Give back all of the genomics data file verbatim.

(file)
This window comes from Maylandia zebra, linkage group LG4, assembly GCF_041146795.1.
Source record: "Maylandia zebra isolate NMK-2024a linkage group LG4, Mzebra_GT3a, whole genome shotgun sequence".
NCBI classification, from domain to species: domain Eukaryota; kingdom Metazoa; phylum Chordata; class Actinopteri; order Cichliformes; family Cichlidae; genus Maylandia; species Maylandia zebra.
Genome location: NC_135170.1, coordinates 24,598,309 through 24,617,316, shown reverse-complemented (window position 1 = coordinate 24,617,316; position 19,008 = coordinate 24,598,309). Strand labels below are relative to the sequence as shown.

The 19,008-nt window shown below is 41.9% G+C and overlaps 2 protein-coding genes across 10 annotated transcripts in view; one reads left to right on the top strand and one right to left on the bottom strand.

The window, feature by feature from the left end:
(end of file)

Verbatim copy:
This window comes from Maylandia zebra, linkage group LG4, assembly GCF_041146795.1.
Source record: "Maylandia zebra isolate NMK-2024a linkage group LG4, Mzebra_GT3a, whole genome shotgun sequence".
NCBI classification, from domain to species: domain Eukaryota; kingdom Metazoa; phylum Chordata; class Actinopteri; order Cichliformes; family Cichlidae; genus Maylandia; species Maylandia zebra.
Genome location: NC_135170.1, coordinates 24,598,309 through 24,617,316, shown reverse-complemented (window position 1 = coordinate 24,617,316; position 19,008 = coordinate 24,598,309). Strand labels below are relative to the sequence as shown.

The 19,008-nt window shown below is 41.9% G+C and overlaps 2 protein-coding genes across 10 annotated transcripts in view; one reads left to right on the top strand and one right to left on the bottom strand.

The window, feature by feature from the left end: